New diabetes research centre 'vote of confidence in UK science'

Novo Nordisk has announced that it is to invest £115 million in a new diabetes research centre at Oxford University in a boost for the UK's R&D standing.

New diabetes research centre 'vote of confidence in UK science'
Novo Nordisk, the Danish pharmaceuticals giant, has announced that it is to invest £115 million in a new diabetes research centre at Oxford University in, what has been hailed as, a boost for the UK's R&D standing in the world.Although the company said there remained “uncertainties” over the UK's position after it leaves the European Union, a spokesman said the firm had decided to go ahead with the 10-year investment programme that will eventually employ 100 academics and scientists working on new ways to treat Type 2 diabetes.Mads Thomsen, Novo Nordisk's executive vice-president and chief science officer, told the BBC, “Obviously, we think the Brexit decision was unfortunate. That being said, Oxford University has been around for 800 years so the academic excellence and our company's ability to turn that into medicines hasn't really changed.”

The UK – 'a world-leader in research'

David Gauke, Chief Secretary to the Treasury, described the investment decision as “a vote of confidence in the UK's position as a world-leader in science and research”.The new facility will be headed by Prof James D Johnson, a world-renowned researcher in the fundamental biology of pancreatic islets, insulin action, diabetes and related conditions.Mr Thomsen said, “This collaboration brings together some of the world's sharpest minds in the field of diabetes to seek new targets for therapeutic innovation. It combines Novo Nordisk's 90 years' experience in developing treatments for diabetes with the expertise of world-leading scientists from the University of Oxford.“Our vision is that the unique combination of industrial and academic know-how will eventually lead to a new generation of treatments to improve the lives of people with Type 2 diabetes.”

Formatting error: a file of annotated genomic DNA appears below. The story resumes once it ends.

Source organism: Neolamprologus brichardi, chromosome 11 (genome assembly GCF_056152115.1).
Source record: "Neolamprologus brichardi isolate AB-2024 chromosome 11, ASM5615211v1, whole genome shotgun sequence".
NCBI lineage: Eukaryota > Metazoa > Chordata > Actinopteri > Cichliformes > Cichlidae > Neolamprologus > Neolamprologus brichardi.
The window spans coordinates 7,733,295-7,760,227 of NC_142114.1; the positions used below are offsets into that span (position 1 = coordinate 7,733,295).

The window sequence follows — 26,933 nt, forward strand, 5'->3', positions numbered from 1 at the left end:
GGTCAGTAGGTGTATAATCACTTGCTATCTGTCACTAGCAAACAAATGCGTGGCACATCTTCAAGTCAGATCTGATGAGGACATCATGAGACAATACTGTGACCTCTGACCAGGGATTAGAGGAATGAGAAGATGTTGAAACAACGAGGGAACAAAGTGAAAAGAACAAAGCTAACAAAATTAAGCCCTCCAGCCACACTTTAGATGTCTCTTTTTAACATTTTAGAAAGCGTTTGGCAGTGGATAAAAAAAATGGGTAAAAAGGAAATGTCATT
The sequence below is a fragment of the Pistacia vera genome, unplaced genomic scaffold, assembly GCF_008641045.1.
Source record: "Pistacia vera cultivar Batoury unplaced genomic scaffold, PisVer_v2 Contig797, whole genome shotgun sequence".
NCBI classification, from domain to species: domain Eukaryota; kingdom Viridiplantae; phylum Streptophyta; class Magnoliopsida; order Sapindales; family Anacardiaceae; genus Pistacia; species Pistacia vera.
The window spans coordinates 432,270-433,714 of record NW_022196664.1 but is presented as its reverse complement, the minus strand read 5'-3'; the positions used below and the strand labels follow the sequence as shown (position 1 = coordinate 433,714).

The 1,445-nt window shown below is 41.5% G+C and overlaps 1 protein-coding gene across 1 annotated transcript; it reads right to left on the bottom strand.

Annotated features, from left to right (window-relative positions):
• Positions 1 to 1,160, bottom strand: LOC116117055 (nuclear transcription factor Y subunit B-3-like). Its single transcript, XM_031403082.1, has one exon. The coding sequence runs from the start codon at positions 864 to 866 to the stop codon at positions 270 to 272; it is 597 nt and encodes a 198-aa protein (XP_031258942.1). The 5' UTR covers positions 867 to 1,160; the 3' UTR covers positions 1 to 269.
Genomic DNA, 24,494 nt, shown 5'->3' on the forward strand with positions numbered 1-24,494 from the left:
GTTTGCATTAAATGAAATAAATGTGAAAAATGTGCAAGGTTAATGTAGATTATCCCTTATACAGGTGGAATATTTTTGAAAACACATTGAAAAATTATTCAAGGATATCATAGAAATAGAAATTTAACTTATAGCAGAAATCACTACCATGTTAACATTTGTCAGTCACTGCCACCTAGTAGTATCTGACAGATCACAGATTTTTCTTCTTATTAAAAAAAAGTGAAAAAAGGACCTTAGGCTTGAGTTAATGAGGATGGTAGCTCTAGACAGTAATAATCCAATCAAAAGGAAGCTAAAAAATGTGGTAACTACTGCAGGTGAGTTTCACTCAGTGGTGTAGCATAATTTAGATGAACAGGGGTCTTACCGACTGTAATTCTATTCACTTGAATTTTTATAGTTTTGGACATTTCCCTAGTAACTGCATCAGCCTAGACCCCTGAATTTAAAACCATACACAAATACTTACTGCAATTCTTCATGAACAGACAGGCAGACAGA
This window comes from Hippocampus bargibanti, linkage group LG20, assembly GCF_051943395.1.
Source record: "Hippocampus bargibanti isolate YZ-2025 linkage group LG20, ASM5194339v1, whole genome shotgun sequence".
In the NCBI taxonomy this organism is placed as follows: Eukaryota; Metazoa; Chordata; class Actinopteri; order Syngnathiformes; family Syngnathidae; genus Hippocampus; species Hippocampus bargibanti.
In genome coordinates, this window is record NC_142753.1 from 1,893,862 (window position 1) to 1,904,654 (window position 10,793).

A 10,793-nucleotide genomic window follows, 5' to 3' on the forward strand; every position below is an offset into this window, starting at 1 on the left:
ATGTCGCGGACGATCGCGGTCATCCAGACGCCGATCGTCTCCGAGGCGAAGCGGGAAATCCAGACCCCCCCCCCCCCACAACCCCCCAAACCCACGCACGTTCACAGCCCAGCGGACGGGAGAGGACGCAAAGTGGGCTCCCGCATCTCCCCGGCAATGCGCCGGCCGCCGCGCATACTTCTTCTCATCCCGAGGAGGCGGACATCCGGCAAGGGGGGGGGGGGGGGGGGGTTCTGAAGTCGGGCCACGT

The importance of collaboration

Sir John Bell, Regius Professor of Medicine, University of Oxford, added, “This collaboration underlines the importance of shared research and cutting-edge science across boundaries.“Employees at Novo Nordisk Research Centre Oxford and researchers at the University of Oxford will have the opportunity for daily interaction to share knowledge and insights that will potentially produce new medicines for people living with Type 2 diabetes and its complications.”
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One potential hurdle to the fruits of the labours at the new research centre is that the European Medicines Agency, currently based in London and responsible for the scientific evaluation, supervision and safety monitoring in the EU of medicines, is likely to relocate – along with 900 jobs – when Britain leaves the EU.Mr Thomsen said, “We are very happy with the way the European Medicines Agency has worked and everybody is disappointed that it is likely it will have to leave the UK. We hope as many of the current 900 staff as possible will follow it to its new home in the EU as it is in everyone's interest that there is as little disruption as possible for the journey of new medicines to patients.”

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